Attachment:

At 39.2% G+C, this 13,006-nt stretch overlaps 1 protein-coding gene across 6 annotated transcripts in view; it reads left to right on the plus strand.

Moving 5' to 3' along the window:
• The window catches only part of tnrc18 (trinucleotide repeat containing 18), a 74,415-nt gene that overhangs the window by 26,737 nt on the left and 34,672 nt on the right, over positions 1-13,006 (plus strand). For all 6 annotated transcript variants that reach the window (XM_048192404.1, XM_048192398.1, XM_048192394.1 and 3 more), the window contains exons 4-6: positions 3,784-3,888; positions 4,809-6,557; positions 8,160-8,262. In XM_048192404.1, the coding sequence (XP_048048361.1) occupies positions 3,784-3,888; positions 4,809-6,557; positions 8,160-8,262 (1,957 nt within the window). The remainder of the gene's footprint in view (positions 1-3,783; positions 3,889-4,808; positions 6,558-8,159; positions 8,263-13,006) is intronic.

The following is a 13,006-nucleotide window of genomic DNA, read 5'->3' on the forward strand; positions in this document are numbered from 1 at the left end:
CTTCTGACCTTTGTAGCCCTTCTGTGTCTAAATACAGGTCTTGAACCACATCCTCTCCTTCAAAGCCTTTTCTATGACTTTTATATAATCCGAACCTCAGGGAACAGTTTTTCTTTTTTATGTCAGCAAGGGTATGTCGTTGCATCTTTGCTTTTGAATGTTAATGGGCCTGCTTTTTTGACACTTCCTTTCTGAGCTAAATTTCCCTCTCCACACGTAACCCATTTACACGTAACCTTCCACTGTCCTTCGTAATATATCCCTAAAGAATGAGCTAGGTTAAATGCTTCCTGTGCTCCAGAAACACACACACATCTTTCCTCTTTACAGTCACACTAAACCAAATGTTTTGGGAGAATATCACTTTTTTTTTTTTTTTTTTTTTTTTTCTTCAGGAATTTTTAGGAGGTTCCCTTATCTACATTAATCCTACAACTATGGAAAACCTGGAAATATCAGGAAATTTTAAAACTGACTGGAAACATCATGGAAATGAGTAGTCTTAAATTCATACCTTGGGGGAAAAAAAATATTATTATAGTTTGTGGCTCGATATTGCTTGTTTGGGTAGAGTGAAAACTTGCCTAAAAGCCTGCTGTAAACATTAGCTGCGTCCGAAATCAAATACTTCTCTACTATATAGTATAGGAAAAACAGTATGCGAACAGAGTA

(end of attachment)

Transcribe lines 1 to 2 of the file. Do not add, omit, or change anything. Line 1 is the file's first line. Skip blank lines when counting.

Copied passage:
At 39.2% G+C, this 13,006-nt stretch overlaps 1 protein-coding gene across 6 annotated transcripts in view; it reads left to right on the plus strand.

Moving 5' to 3' along the window: